ConocoPhillips has many assets all over the globe. Presently as it attempts to focus its energies on the U.S. shale oil industry, its assets in the Alberta oil sands region are on hold. Is there a problem for investors if COP continues to hold on to these assets and doesn't sell them?
Are Oil Sand's Assets a Burden Right Now?
While COP has been divesting itself of other energy properties around the world, it has changed its mind on selling its Canadian oil sands assets because it already exceeded its target of raising capital by divesting in the other projects around the world.
ConocoPhillips intended to sell off some of its Canadian oil sands in an attempt to rebalance its portfolio and adjust to the changing world economy. The idea was to divest itself of higher cost projects and focus on devoting more cash to U.S. shale oil projects. It was looking at options to sell at least its 50% interest in the Surmont, Foster Creek, and Christina Lake oil sands projects in Alberta, while it focused more of its "unconventional oil production" from South Texas Eagle Ford shale and the North Dakota Bakken formation.
The Alberta oil sands project has been a challenge to companies for a number of reasons. The environment overall for selling Canadian oil reserves has been a challenge and one of those challenges is due to the new supply from U.S. oil fields. This is causing problems for the Alberta oil sands region. Not only do companies need deep pockets here, but there are political and technical challenges. Skilled labor continues to be hard to find as employees go south into the United States. Producers in Alberta have had to sell their crude at larger discounts compared with the overall North American benchmark.
Is the company holding the property in Alberta because it is so valuable, or is it just hard to sell right now? State-controlled energy companies are not allowed to acquire majority stakes in the oil Sands and last December some rule changes have caused some analysts to believe that the value of oil sands projects would be depressed.
Other companies besides COP have pulled their oil sands properties off the sales floor because present offers are just not up to expectations. Royal Dutch Shell has its Orion steam-driven development in Alberta that was valued at $200 million but the company could not find any buyers at that reflected value.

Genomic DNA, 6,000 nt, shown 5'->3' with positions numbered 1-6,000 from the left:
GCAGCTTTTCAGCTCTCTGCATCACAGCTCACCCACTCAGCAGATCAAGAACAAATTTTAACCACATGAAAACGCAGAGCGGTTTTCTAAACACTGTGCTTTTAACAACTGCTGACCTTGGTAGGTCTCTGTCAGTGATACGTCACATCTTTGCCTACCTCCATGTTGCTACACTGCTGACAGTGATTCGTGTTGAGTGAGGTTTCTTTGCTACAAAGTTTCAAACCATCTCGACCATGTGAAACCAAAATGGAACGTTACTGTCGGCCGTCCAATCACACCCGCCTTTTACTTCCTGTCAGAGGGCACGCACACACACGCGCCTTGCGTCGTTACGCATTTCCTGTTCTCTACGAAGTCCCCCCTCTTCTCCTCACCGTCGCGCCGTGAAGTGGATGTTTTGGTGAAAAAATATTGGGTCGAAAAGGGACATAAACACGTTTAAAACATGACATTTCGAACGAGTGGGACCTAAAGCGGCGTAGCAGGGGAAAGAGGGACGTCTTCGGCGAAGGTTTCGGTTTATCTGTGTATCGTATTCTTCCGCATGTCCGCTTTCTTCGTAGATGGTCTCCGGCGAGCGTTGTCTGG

In the present economic environment, starting capital intensive projects from the ground floor seems to have too many economic and political risks right now. For this reason investors are looking for better places to put their money. Some of these projects are offering "single - digit" returns on investments. They have operational and political risks and investing money in the long term project for a possible 8% return in this environment just doesn't look inviting.
Transporting the Crude is the Future key to Productivity
Oil sands pipelines, especially the Keystone pipeline, need to be built otherwise the problem of price discounts in the region will persist and expansion will slow down while other areas of North America production boom.
It is understandable why the oil sands region will need these pipelines if any long-term projects are going to persist there. With the North American boom in energy growth, supply growth is projected to outstrip the demand over the next five years. This would result in a natural buildup and keep prices low.
I can understand why COP would be in no hurry to sell its oil sands projects in this environment and elect to hold on to them. They could be worth more in the next 3 to 5 years if pipelines could get built.
Even though oil sands production is forecast to grow, over the next couple years it is expected to be slow because Alberta's landlocked and the infrastructure needed to move that oil is just not there.
As production slowly continues to increase, it will exceed current pipeline capacity. This is causing producers to offer significant discounts for buyers to even look at the oil. The differential between Western Canada Select and the benchmark West Texas Intermediate has averaged $25 (U.S.) a barrel so far in 2013. Producers don't want to develop the region when they have to continually sell at steep discounts because they can't move the crude. For this reason, I don't see any major production taking place in the short term.
Not only is the Keystone XL pipeline important to get rid of these discounts, but Canada is also experiencing growth in its light tight oil- better known as shale oil and this just expounds the lack of export capacity. But clearly it is the controversial Keystone XL pipeline that is keeping the steep discounts on Alberta crude alive. As with all pipelines wanting to go through the United States to the Gulf, environmental concerns are at the forefront and that's why it has not received approval yet. Rail transportation is an alternative, but it's expensive and could slow projects even more because it's going to eat into production margins.
Affect Upon ConocoPhillips?
I don't think this will have any adverse affect upon ConocoPhillips. The company has easily raised the billions of dollars it intended to buy selling assets in other part of the world so it can focus on the light tight oil here in the United States.
Presently it is holding on to its assets in Alberta because it hasn't found any interested buyers that are willing to pay what it considers the value of its property. The building of the Keystone XL pipeline will be a major factor in erasing the steep discounts in Alberta crude. If and when approval takes place, we might see the company either begin production or put its assets up on the auction block again. If the steep discounts are done away with, it is more likely that interested investors will pay more (closer to real value) for the property.